Have an opinion about the current state of competition in the residential real estate industry? The U.S. Department of Justice (DOJ) and the Federal Trade Commission (FTC) have been accepting public comments on the subject since April and the final deadline to submit public comments is tomorrow, July 31.
The two agencies held a joint workshop on real estate competition in June in the run-up to an important milestone: later this year, a longstanding government consent decree affecting real estate websites will expire. The agreement was put into place in 2008 after the DOJ sued the National Association of Realtors (NAR), the industry’s largest trade group, for alleged antitrust violations. Its expiration has some leading industry experts concerned about what a less-regulated real estate industry will look like.
So far, the FTC and DOJ have posted 45 comments (available here) they’ve received from a motley crowd of real estate organizations and individuals.
The federal agencies are particularly interested in comments on these questions:
- How has residential real estate brokerage competition evolved over the last 10 years? Has consumer demand for particular brokerage services or models changed with increasing reliance on internet-enabled technologies? How do brokers compete today with respect to fees, services, reputation for quality and other variables?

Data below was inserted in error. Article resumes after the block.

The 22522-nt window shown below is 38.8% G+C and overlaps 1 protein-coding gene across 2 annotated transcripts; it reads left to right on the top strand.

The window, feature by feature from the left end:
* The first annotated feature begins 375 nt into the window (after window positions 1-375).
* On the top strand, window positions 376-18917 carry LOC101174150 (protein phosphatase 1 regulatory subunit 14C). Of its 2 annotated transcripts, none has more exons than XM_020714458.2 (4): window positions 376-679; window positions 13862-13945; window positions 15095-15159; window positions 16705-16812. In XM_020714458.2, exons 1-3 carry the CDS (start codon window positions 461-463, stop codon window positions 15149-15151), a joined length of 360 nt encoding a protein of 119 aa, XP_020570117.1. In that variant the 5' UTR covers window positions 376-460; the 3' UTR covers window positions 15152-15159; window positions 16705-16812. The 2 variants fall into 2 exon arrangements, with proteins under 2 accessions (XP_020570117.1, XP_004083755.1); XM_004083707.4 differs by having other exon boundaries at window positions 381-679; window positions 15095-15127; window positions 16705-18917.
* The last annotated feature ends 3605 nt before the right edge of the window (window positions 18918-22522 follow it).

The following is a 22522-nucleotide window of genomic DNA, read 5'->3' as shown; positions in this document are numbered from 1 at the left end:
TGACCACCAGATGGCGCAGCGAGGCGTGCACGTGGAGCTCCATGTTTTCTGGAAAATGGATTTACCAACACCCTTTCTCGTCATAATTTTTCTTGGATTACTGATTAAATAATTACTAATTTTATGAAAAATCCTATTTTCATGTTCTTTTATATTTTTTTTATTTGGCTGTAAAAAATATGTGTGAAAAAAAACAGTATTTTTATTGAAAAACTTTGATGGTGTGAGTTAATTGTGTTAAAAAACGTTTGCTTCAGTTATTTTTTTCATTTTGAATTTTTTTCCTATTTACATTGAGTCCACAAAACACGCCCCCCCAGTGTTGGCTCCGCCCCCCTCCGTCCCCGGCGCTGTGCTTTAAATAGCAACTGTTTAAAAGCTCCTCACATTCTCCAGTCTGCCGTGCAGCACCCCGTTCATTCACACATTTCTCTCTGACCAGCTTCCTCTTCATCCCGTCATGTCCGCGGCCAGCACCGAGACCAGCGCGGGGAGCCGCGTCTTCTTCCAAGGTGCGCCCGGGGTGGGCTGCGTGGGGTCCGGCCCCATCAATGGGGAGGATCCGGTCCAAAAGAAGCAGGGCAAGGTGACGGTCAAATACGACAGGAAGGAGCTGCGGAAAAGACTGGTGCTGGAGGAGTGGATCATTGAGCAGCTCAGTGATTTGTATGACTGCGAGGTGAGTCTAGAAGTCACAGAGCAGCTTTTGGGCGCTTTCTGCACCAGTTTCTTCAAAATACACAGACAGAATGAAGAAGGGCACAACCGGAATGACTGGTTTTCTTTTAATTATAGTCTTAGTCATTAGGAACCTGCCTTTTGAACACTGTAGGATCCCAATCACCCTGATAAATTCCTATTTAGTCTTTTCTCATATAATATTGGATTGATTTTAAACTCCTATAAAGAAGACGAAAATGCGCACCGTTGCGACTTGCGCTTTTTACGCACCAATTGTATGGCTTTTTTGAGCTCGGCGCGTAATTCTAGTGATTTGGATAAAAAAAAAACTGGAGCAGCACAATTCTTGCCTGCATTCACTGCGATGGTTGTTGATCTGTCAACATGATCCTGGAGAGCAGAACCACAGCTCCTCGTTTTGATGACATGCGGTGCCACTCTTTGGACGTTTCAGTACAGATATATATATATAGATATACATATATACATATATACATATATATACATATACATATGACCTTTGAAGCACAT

- How have internet-enabled technologies, including consumer-facing platforms for accessing listings information, changed the residential real estate brokerage industry? What are the benefits and drawbacks of these platforms for consumers?
- What are the current barriers to competition in residential real estate brokerage markets?
- What have been the effects of past regulatory and antitrust enforcement actions on residential real estate brokerage markets? What actions can legislatures, regulators, and other government bodies take to maintain future competition in this industry?
The agencies will display the comments they receive on their websites. Comments may be submitted here. The last time the two agencies held a joint workshop on real estate competition in October 2005, they produced a joint report in April 2007.
The agencies have not said whether they plan to use the public comments they receive this time around to produce an updated report on real estate competition or take any other actions, but members of Congress have asked for such an update.
“[T]he FTC will read and consider all of the comments we receive, but no determination has been made as to next steps,” an FTC spokesperson told Inman via email today.